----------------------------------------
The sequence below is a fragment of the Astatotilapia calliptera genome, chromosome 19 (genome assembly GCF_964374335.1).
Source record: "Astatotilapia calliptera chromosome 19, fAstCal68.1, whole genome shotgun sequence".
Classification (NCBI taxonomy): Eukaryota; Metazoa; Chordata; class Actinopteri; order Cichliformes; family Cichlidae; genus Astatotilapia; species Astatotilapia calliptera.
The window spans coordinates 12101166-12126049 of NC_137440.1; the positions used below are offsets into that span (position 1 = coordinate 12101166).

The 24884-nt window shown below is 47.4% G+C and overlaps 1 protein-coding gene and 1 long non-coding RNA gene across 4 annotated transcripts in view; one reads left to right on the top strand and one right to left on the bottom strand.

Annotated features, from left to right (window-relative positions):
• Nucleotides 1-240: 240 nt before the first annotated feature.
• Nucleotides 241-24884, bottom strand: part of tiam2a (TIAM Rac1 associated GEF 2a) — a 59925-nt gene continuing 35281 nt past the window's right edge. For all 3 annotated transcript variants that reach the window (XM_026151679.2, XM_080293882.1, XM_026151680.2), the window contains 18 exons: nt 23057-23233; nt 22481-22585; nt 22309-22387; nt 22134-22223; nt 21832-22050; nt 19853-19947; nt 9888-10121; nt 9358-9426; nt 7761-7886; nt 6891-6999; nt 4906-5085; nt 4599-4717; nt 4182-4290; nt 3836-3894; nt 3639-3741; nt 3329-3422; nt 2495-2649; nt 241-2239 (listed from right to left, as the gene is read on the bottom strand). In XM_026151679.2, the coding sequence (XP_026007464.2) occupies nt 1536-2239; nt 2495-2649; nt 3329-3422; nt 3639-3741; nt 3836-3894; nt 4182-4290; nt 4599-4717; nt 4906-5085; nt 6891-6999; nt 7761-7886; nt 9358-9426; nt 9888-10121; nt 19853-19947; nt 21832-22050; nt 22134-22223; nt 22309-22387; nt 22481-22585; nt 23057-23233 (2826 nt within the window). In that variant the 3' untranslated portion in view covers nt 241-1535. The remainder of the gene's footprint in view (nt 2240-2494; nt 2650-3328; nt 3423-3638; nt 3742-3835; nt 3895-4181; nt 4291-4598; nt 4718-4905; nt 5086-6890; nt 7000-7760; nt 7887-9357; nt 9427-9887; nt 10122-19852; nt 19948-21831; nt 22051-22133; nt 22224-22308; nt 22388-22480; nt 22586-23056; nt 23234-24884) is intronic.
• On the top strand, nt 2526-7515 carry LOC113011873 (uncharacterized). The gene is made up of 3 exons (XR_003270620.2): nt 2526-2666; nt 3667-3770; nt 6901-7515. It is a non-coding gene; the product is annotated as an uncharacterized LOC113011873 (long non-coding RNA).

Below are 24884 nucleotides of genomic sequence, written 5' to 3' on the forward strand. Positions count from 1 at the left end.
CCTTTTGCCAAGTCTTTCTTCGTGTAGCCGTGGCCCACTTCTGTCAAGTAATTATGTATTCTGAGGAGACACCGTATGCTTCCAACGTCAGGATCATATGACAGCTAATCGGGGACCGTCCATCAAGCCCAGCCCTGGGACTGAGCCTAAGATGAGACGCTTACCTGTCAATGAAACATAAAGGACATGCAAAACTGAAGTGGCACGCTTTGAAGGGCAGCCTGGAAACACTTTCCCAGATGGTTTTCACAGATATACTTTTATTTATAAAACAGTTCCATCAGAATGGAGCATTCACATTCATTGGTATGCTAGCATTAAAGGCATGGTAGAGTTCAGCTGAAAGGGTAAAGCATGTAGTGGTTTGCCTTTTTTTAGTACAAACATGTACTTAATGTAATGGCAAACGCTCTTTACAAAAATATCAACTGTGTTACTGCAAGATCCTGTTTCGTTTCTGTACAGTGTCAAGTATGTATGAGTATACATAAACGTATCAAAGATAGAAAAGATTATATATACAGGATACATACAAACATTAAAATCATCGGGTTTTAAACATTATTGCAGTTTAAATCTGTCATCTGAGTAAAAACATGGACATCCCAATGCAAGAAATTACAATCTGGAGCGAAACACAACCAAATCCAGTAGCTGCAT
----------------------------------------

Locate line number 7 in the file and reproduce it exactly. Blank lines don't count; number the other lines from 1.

• Nucleotides 1-240: 240 nt before the first annotated feature.